Fiber in Europe: a journey of trial and error

Europe is in danger of finishing last in the race to connect nations with high-speed broadband, just as experience from the field clearly shows a hike in usage when consumers migrate to higher-speed broadband. This was one of the key messages to emerge from the FTTH Conference held in Lisbon last week.

Regional comparisons, however, mask individual success stories, notably markets such as Sweden and Slovenia. We would also question the emphasis on “being the number-one nation in fiber globally”. Not only does this omit the major role high-speed cable broadband plays, but also it fails to take into account the level of competition and consumer choice present in different markets.
For example, on this criteria Japan and the US both score poorly when compared with many European markets.
Having said that, Europe could certainly do better in terms of faster and smarter regulatory clarification and bolder action from governments to prioritize investment in broadband infrastructure as a way to stimulate the economy in the short term and prepare for long-term growth.
The debate is becoming increasingly passé about which users and applications will require upwards of 20–30Mbps (the average limit for FTTN/VDSL), as it is now recognized that such speeds will become necessary.
In fact, service providers should focus less on the impact of killer applications and more on prosaic drivers. The experience of telcos offering FTTH/B/DOCSIS 3.0-based broadband point to the following: 
  • The more bandwidth consumers are given, the more they use. Portugal Telecom reports four to five times more upstream traffic from fiber customers and two to three times more downstream traffic. 
  • The amount of simultaneous usage is increasing at home as more devices connect to IP networks, particularly for video consumption. This is a trend that is only set to continue. 
Finally, there is the clear frustration of content providers which, having embraced digital media and revamped their operations, are coming up against the last-mile bottleneck.
For example, Dutch content company NOS complains that even though it is ready to stream much more content in HD, it is unable to deliver it to customers because of limited bandwidth. Again, this will be an increasingly common story as TV services become more sophisticated: multi-room HD is already becoming mainstream and 3D TV is on the near horizon.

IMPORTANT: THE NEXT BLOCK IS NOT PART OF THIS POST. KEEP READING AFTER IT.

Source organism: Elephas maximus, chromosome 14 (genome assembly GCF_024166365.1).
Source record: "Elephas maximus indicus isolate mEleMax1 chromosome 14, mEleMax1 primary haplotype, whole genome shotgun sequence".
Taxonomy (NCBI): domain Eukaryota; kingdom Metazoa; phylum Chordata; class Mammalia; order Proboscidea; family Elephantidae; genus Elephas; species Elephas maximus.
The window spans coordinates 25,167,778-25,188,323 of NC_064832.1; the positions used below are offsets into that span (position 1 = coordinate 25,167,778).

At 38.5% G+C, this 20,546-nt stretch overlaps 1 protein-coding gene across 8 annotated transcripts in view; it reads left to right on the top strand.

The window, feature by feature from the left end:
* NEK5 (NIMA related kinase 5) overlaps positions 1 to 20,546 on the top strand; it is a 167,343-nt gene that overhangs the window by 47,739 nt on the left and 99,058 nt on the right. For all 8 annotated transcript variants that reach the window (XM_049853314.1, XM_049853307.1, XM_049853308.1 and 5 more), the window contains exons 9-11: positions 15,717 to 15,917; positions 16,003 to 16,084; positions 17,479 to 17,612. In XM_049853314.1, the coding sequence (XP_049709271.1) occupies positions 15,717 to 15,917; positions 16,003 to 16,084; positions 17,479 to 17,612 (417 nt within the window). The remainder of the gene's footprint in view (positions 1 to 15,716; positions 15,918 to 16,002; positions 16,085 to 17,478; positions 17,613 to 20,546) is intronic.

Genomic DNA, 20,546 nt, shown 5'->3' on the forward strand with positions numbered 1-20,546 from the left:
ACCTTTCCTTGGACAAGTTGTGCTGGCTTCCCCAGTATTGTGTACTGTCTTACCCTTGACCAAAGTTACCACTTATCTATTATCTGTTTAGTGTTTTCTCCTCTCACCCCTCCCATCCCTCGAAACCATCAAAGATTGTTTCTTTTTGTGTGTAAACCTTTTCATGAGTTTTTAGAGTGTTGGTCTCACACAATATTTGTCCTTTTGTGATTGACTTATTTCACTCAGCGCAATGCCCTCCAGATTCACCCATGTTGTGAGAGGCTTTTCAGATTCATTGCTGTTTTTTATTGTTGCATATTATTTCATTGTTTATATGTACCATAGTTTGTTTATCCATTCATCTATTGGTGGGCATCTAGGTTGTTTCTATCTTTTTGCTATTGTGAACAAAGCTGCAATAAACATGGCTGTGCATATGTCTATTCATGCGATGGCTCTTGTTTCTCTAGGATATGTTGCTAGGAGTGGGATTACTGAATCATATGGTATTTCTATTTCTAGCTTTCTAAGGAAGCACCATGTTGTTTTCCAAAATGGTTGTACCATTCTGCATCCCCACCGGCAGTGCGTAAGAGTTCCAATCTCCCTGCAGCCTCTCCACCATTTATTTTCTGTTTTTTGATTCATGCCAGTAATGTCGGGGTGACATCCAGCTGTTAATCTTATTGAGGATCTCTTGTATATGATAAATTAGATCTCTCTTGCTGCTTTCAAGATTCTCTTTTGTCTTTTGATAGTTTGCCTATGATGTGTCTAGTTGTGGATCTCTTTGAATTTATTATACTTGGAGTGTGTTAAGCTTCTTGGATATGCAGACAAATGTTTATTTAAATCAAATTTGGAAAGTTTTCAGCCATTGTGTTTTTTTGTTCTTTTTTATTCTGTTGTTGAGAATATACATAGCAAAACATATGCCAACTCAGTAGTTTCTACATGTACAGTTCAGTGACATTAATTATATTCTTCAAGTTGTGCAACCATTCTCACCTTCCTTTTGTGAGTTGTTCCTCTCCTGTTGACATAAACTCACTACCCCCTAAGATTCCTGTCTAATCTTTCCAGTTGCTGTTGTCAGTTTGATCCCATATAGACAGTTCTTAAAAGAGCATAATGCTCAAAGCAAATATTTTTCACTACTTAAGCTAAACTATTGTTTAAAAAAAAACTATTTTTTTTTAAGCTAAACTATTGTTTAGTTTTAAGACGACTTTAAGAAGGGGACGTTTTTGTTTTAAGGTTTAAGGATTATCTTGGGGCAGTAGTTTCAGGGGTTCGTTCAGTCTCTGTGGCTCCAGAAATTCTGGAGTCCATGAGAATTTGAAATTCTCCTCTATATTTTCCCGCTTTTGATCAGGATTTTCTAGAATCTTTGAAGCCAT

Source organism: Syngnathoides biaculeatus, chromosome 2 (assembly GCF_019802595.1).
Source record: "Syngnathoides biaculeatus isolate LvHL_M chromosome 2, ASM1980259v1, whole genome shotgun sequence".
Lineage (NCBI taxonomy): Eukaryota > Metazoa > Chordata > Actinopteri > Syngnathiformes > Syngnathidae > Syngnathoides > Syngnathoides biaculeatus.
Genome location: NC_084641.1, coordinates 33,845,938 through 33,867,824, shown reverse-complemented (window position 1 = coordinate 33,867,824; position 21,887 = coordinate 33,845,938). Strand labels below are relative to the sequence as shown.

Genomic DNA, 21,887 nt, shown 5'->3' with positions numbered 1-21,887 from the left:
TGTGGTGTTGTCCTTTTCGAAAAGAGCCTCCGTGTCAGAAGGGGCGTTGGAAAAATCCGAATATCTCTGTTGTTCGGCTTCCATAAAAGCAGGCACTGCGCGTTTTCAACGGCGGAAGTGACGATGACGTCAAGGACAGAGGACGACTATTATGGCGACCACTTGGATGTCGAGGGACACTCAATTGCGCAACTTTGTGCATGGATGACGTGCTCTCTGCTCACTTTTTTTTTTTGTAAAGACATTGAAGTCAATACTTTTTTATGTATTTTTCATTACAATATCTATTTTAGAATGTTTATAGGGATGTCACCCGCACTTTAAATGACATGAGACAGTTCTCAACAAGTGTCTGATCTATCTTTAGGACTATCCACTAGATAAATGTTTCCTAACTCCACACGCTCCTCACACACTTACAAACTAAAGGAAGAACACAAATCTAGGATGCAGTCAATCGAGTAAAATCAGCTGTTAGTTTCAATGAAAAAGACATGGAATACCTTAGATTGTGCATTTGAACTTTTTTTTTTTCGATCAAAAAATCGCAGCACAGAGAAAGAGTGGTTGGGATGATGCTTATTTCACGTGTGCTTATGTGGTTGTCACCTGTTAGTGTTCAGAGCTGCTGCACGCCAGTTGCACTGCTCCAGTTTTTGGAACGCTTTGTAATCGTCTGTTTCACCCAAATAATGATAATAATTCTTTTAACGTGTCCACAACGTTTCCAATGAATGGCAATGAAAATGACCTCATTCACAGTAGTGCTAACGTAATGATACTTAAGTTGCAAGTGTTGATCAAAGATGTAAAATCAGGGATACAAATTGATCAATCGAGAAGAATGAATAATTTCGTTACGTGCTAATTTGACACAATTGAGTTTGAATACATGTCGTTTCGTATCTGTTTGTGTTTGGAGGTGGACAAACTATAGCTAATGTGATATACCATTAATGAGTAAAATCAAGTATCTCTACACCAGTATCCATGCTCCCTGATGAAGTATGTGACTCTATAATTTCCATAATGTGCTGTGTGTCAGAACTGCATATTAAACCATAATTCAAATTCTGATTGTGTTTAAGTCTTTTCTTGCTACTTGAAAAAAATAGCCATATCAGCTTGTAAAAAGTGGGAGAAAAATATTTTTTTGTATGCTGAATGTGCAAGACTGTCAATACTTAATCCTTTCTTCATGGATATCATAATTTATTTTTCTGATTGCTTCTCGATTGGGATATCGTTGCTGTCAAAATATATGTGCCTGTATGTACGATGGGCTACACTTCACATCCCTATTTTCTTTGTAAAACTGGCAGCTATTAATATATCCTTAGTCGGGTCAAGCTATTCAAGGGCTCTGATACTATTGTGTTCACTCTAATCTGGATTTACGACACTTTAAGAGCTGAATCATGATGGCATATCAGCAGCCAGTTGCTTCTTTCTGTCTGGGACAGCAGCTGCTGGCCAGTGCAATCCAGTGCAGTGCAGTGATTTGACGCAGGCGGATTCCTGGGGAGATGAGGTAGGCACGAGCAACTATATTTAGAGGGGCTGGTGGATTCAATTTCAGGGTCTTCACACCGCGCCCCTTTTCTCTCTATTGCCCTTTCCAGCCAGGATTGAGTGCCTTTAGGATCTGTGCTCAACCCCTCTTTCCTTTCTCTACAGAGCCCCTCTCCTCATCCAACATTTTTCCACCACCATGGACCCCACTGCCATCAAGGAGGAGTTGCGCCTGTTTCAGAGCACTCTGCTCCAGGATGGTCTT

Rolling out high-speed broadband networks and infrastructure requires considerable time and investment and there is a danger of Europe falling behind in terms of developing national fiber infrastructure. McKinsey’s estimate that it will cost €300 billion to “fiber up” the continent came with a finger-wagging at governments and operators for dilly-dallying over investment, when from a wider economic point of view, this is a no-brainer.
The essential distinction here is between the commercial FTTB/H business case for vertically integrated operators (particularly SMP players) and the wider business case for comprehensive fiber deployment.
Next-generation access is an untidy hybrid of fiber, copper, and wireless technologies delivered via a blend of different models. In addition, having carefully spent the last decade liberalizing telecommunications, European governments and regulators are loath to start re-establishing monopolies.

This poses a real challenge for Europe. It is seeking not only to perpetuate the infrastructure competition that has served first-generation broadband well, but also to stimulate investment in NGA. By contrast, in North America and Japan where average FTTB/H deployment costs are lower, Verizon, AT&T, and NTT have also been able to invest, safe in the knowledge that their investment is relatively protected. 

The choice is not either/or. Shared investment in passive infrastructure reduces both the risk of network duplication and the cost of fibering up the nation, while ensuring that competition continues to exist at the active network level.
The use of public funding to stimulate commercial investment has worked well in a number of markets (notably Sweden, Slovenia, France) at the same time as ensuring a more comprehensive FTTH/B rollout to public buildings and small businesses, and not only to commercial sweet spots. It also makes sense in the light of other challenges:
  • the capex burden of FTTx, particularly outside urban areas, which creates the threat of a new and more extreme digital divide
  • the pressure on telcos to invest in other areas such as mobile broadband, new services, and software. 
The challenges that face Europe as it ramps up high-speed broadband penetration are multi-faceted, but building on bolder approaches that make a clearer break with the past will be essential.